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Literature | Jul/Aug '23

Quality of Vision After SMILE

Subjective quality of vision and the incidence of undesirable visual phenomena in SMILE patients.

Patient-Reported Quality of Vision in a Prospective Randomized Contralateral-Eye Trial Comparing LASIK and Small-Incision Lenticule Extraction

Ma KK, Manche EE1
Industry support: Supported in part by an unrestricted grant from Johnson & Johnson Vision


In the study, 40 patients with myopia were randomly assigned to receive wavefront-guided femtosecond LASIK or SMILE in their dominant eye and the alternate procedure in their fellow eye. The same surgeon performed all surgeries. Patients had between -0.75 and -8.00 D of myopia and less than 3.00 D of astigmatism.

Study in Brief

A prospective randomized trial compared patient-reported quality of vision and visual symptoms in individuals with myopia who underwent LASIK or SMILE in their dominant eye and the alternate procedure in their contralateral eye. The rates of visual symptoms were similar between groups, and symptoms improved over time.


The study suggests that patients undergoing SMILE and those receiving LASIK should be counseled similarly with respect to the prevalence of adverse visual symptoms and can be reassured that the symptoms (if present) will likely improve in time.

Participants completed the Patient-Reported Outcomes With Laser in Situ Keratomileusis questionnaire and stated which eye had better subjective quality of vision preoperatively and 1, 3, 6, and 12 months postoperatively. There was no statistically significant difference in the prevalence or severity of double images, glare, halos, or starbursts between the groups at any time point. The prevalence and severity of the symptoms decreased from the preoperative visit to the 12-month postoperative visit. At 12 months, more patients preferred the vision in their LASIK eye to the vision in their SMILE eye (46% vs 19%). The preferred eye was moderately correlated with patients’ uncorrected distance visual acuity (UDVA).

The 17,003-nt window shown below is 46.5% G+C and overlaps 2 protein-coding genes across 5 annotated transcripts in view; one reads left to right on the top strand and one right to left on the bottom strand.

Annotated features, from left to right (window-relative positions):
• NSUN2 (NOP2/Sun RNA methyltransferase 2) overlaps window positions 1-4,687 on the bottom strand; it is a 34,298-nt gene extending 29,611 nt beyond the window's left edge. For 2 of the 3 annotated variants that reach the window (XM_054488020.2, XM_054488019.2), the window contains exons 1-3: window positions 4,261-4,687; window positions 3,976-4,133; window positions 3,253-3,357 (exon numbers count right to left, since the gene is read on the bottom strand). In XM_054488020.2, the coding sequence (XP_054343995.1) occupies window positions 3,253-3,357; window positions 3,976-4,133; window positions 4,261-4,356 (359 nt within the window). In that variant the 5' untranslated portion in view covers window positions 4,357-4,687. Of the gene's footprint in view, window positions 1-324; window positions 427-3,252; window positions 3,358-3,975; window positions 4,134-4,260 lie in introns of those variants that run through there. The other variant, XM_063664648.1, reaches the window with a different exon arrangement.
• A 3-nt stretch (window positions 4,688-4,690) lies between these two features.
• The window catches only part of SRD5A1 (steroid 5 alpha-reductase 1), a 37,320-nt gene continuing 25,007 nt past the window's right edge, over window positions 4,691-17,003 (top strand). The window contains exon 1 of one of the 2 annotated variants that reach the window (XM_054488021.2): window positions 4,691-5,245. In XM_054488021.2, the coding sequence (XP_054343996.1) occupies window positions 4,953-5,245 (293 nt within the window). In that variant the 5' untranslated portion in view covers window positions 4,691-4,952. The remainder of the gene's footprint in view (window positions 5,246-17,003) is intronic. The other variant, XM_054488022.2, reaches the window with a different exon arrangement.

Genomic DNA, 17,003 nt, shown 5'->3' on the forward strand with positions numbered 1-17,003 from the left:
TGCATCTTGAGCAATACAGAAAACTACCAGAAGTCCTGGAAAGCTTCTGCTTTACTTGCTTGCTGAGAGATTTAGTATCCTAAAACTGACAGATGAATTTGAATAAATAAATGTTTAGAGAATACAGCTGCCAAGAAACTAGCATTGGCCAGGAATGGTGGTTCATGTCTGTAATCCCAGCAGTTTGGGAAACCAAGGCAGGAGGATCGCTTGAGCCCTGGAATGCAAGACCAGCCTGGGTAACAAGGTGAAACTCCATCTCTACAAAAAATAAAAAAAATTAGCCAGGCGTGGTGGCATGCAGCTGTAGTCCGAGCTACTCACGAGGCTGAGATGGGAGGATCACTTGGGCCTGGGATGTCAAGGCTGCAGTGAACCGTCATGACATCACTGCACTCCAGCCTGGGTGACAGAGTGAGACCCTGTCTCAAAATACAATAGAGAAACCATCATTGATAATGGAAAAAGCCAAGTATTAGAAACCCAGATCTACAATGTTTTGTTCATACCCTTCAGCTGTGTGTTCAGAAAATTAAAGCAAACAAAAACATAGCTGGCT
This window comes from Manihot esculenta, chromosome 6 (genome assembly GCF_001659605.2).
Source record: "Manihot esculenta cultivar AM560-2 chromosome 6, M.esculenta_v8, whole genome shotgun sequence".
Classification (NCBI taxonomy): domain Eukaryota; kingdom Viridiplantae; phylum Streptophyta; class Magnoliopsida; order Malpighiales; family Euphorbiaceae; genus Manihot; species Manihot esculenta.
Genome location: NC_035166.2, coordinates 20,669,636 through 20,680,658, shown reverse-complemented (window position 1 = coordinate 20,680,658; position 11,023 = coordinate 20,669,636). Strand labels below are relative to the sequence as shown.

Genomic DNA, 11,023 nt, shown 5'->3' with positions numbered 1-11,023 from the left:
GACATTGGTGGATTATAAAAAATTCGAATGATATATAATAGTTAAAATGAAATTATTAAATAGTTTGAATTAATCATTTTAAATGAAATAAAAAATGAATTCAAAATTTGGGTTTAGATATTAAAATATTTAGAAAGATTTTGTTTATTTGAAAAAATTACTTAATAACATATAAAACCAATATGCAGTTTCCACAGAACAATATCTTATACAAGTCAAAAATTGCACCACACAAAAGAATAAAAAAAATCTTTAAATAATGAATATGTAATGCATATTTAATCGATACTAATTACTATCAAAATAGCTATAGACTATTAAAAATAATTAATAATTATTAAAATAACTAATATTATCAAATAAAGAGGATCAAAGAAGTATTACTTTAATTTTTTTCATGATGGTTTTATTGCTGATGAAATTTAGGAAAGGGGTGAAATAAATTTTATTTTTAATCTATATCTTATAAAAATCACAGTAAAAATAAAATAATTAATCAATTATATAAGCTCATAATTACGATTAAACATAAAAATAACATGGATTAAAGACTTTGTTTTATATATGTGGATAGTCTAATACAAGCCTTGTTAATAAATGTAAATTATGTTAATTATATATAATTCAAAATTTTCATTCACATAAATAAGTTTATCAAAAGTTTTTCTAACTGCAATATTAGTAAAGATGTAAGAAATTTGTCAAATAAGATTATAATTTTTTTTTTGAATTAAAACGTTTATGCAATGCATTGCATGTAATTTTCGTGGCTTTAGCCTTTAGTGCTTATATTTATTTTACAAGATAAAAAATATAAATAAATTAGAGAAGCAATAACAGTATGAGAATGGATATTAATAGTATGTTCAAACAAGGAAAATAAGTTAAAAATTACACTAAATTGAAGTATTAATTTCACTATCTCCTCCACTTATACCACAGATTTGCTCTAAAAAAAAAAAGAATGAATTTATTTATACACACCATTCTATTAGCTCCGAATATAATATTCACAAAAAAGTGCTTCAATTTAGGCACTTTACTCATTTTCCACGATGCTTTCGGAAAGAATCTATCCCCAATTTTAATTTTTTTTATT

LASIK is a popular elective procedure that achieves excellent results and patient satisfaction.2 The volume of SMILE procedures performed is growing. It is therefore no surprise that studies have compared the outcomes of the two refractive procedures.3,4 It is important to look beyond objective measures such as visual acuity and residual refractive error. The presence of bothersome visual phenomena such as halos and glare can be a source of patient dissatisfaction following refractive surgery. The study by Ma and Manche1 indicates that the rates of unwanted visual phenomena are similar after LASIK and SMILE. Importantly, the study also showed that the symptoms improved over time in most patients. The latter finding is worth bearing in mind when counseling patients on their refractive surgery options.

Objective and Subjective Quality of Vision After SMILE for High Myopia and Astigmatism

Reinstein DZ, Archer TJ, Vida RS, Carp GI, Reinstein JFR, McAlinden C5
Industry support: None


A prospective study evaluated patients’ objective and subjective quality of vision after undergoing high myopic SMILE. The study included 114 patients with -9.00 to -13.00 D of myopia and 5.00 D of cylinder or less preoperatively.

Study in Brief

A prospective trial evaluated objective and subjective quality of vision after SMILE in patients with high myopia and astigmatism. Postoperatively, subjective patient satisfaction was high. Corneal aberrations (objectively measured) and adverse visual phenomena (subjectively measured glare and halos) increased after surgery, but a statistical correlation was not found between the two.


Evaluating patients with high myopia and astigmatism for refractive surgery can be challenging. The study suggests that these individuals can achieve excellent quality of vision with SMILE.